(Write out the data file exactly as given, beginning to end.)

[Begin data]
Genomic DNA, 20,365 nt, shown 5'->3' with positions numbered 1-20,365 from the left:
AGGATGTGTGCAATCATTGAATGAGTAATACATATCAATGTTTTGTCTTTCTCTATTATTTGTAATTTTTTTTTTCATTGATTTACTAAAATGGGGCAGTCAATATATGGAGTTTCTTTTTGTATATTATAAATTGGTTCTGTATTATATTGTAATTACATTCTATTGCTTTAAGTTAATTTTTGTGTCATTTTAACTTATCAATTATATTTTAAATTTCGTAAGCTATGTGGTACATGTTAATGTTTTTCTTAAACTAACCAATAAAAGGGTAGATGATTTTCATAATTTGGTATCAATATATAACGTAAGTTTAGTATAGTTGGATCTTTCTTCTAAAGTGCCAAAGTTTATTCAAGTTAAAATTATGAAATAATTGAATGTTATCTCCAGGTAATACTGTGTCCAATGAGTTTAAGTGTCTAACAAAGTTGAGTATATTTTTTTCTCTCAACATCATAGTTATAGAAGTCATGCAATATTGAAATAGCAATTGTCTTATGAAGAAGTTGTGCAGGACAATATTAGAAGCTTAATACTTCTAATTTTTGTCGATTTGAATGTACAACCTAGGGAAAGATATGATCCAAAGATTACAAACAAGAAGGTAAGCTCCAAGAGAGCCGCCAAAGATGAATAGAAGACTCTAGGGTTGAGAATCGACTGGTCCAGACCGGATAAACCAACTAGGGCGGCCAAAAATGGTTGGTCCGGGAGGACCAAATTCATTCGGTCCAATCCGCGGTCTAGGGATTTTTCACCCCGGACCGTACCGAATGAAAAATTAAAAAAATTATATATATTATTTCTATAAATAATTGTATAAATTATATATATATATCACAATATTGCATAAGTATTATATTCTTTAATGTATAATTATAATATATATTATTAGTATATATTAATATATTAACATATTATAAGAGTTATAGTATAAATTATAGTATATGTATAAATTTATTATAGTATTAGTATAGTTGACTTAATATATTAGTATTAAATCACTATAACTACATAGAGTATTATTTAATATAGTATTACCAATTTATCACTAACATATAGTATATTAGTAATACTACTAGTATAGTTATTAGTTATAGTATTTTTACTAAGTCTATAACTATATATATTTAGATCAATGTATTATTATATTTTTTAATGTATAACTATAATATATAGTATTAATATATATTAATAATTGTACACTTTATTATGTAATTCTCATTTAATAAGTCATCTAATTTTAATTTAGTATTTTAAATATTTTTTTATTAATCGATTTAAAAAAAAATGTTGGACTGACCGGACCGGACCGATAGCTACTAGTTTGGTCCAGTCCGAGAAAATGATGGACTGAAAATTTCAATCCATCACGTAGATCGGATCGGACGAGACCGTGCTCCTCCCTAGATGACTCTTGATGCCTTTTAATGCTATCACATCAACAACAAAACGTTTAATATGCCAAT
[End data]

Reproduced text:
Genomic DNA, 20,365 nt, shown 5'->3' with positions numbered 1-20,365 from the left:
AGGATGTGTGCAATCATTGAATGAGTAATACATATCAATGTTTTGTCTTTCTCTATTATTTGTAATTTTTTTTTTCATTGATTTACTAAAATGGGGCAGTCAATATATGGAGTTTCTTTTTGTATATTATAAATTGGTTCTGTATTATATTGTAATTACATTCTATTGCTTTAAGTTAATTTTTGTGTCATTTTAACTTATCAATTATATTTTAAATTTCGTAAGCTATGTGGTACATGTTAATGTTTTTCTTAAACTAACCAATAAAAGGGTAGATGATTTTCATAATTTGGTATCAATATATAACGTAAGTTTAGTATAGTTGGATCTTTCTTCTAAAGTGCCAAAGTTTATTCAAGTTAAAATTATGAAATAATTGAATGTTATCTCCAGGTAATACTGTGTCCAATGAGTTTAAGTGTCTAACAAAGTTGAGTATATTTTTTTCTCTCAACATCATAGTTATAGAAGTCATGCAATATTGAAATAGCAATTGTCTTATGAAGAAGTTGTGCAGGACAATATTAGAAGCTTAATACTTCTAATTTTTGTCGATTTGAATGTACAACCTAGGGAAAGATATGATCCAAAGATTACAAACAAGAAGGTAAGCTCCAAGAGAGCCGCCAAAGATGAATAGAAGACTCTAGGGTTGAGAATCGACTGGTCCAGACCGGATAAACCAACTAGGGCGGCCAAAAATGGTTGGTCCGGGAGGACCAAATTCATTCGGTCCAATCCGCGGTCTAGGGATTTTTCACCCCGGACCGTACCGAATGAAAAATTAAAAAAATTATATATATTATTTCTATAAATAATTGTATAAATTATATATATATATCACAATATTGCATAAGTATTATATTCTTTAATGTATAATTATAATATATATTATTAGTATATATTAATATATTAACATATTATAAGAGTTATAGTATAAATTATAGTATATGTATAAATTTATTATAGTATTAGTATAGTTGACTTAATATATTAGTATTAAATCACTATAACTACATAGAGTATTATTTAATATAGTATTACCAATTTATCACTAACATATAGTATATTAGTAATACTACTAGTATAGTTATTAGTTATAGTATTTTTACTAAGTCTATAACTATATATATTTAGATCAATGTATTATTATATTTTTTAATGTATAACTATAATATATAGTATTAATATATATTAATAATTGTACACTTTATTATGTAATTCTCATTTAATAAGTCATCTAATTTTAATTTAGTATTTTAAATATTTTTTTATTAATCGATTTAAAAAAAAATGTTGGACTGACCGGACCGGACCGATAGCTACTAGTTTGGTCCAGTCCGAGAAAATGATGGACTGAAAATTTCAATCCATCACGTAGATCGGATCGGACGAGACCGTGCTCCTCCCTAGATGACTCTTGATGCCTTTTAATGCTATCACATCAACAACAAAACGTTTAATATGCCAAT